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Evidence suggests Ukrainian missiles caused market tragedy

The September 6 missile strike on Kostiantynivka in eastern Ukraine was one of the deadliest in the country in months, killing at least 15 civilians and injuring more than 30 others. The weapon’s payload of metal fragments hit a bargain, piercing windows and walls and injuring some victims beyond recognition.

Less than two hours later, President Volodymyr Zelensky blamed the attack on Russian “terrorists,” and many media outlets followed suit. Throughout its invasion of Ukraine, Russia repeatedly and systematically attacked civilians and struck schools, markets and residences in a deliberate tactic aimed at instilling fear in the population. In Kostiantynivka in April, they bombed houses and a kindergarten, killing six people.

But evidence collected and analyzed by The New York Times, including missile fragments, satellite images, eyewitness accounts and social media posts, strongly suggests that the catastrophic strike was the result of an errant Ukrainian air defense missile fired by a Buk launch system.

The attack appears to have been a tragic accident. Air defense experts say missiles like the one hitting the market can veer off course for a variety of reasons, including electronic malfunction or a damaged or sheared guide fin during launch.

The missile’s likely failure occurred amid frequent fighting in the surrounding region. Russian forces shelled Kostiantynivka the previous night; Ukrainian artillery fire from the town was reported by a local Telegram group just minutes before the attack on the market.

A spokesman for Ukraine’s armed forces said the country’s security services were investigating the incident and under national law could not make further comments.

Ukrainian authorities initially tried to prevent Times journalists from accessing the missile debris and the impact zone immediately after the strike. But journalists were finally able to go to the site, interview witnesses and recover the remains of the weapon used.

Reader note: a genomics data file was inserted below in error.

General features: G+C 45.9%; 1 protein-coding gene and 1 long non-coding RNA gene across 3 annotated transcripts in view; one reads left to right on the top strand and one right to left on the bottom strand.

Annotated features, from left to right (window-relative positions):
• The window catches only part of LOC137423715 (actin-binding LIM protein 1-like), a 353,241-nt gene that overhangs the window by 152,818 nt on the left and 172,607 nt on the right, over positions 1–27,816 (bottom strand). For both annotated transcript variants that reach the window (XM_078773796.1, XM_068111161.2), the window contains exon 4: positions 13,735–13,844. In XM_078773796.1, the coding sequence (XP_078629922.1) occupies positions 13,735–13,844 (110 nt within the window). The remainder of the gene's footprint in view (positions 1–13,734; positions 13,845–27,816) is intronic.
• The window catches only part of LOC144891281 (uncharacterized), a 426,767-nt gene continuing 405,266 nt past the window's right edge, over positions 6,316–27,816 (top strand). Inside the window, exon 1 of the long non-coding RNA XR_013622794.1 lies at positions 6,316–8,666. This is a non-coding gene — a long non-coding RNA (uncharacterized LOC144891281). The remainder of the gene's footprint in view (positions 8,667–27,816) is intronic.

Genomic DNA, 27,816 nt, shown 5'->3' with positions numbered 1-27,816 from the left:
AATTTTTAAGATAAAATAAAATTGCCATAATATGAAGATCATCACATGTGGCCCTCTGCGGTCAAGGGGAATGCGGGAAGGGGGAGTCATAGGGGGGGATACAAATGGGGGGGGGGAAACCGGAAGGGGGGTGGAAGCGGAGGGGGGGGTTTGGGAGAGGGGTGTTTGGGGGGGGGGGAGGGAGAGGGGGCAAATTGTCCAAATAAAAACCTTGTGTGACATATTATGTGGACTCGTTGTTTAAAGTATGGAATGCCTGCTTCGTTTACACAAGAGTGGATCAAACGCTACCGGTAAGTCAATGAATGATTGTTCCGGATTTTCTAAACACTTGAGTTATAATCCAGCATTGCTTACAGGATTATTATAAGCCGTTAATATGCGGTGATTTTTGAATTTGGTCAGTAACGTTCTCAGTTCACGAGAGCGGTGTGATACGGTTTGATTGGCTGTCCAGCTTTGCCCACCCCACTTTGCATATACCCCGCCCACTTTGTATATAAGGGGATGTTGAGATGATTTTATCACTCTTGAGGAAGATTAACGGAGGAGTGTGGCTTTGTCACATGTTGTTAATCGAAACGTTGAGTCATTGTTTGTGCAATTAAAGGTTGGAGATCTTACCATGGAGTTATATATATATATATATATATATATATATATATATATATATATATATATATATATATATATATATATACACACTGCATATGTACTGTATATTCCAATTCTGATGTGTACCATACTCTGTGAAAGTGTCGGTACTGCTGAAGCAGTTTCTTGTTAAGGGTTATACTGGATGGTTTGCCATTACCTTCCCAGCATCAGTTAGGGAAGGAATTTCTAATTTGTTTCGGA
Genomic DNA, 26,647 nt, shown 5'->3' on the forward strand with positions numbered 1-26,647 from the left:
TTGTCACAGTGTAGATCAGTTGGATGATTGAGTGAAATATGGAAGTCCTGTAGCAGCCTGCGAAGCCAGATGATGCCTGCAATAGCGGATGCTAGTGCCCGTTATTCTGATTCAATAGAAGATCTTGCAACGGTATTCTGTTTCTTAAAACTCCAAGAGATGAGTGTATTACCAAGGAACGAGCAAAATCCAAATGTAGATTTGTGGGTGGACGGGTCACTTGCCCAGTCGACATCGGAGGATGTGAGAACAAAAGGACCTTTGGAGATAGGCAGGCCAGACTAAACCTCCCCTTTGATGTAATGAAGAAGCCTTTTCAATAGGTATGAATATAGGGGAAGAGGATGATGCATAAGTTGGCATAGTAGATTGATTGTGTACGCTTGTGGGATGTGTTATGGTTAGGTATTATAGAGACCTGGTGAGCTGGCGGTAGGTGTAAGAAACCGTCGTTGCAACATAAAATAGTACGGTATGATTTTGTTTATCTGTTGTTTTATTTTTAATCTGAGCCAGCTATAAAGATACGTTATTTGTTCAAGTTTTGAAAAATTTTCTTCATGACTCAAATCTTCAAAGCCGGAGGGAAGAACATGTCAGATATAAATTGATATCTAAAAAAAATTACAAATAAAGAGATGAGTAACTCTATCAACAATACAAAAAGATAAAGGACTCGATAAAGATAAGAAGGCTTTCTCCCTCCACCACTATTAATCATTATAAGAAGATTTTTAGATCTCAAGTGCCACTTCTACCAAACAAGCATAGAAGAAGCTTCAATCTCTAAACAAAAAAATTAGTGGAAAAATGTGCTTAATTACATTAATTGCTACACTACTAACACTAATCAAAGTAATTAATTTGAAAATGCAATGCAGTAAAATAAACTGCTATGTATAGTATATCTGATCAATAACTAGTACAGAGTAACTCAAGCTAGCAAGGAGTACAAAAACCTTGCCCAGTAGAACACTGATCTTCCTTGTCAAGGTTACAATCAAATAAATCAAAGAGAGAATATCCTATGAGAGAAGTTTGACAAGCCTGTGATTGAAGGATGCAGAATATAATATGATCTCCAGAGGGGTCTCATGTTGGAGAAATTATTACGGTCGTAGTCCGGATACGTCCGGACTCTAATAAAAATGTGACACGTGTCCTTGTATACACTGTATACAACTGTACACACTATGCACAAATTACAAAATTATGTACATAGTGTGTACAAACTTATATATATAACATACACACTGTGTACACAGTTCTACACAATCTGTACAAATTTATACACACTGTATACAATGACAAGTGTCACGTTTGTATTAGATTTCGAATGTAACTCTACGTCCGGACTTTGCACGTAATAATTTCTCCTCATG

Security camera footage shows that the missile landed on Kostiantynivka from Ukrainian-controlled territory, not from behind Russian lines.

As the sound of the approaching missile is heard, at least four pedestrians appear to simultaneously turn their heads toward the incoming sound. They face the camera, towards territory under Ukrainian control. Moments before its strike, the missile’s reflection is visible as it passes over two parked cars, showing it coming from the northwest.

The missile’s warhead exploded a few meters above the ground shortly before impact, projecting metal fragments outwards. The resulting crater and damage extending from the detonation point are consistent with a missile coming from a northwest highway, according to an explosives expert and a Times analysis.

Other evidence reveals that minutes before the strike, the Ukrainian military launched two surface-to-air missiles toward the Russian front line from the town of Druzhkivka, 16 kilometers northwest of Kostiantynivka.

Times journalists were in Druzhkivka when they heard a missile strike at 2 p.m., followed a few minutes later by a second. By chance, a team member recorded the first launch in a voicemail.

Druzhkivka residents also reported an outgoing launch around this time on a local Telegram group. “One more,” said a message posted at 2:03 p.m., referring to a second missile launch. Residents near the launches described them as unusually loud – beyond the sounds of war they have become accustomed to – consistent with accounts of past Buk launches.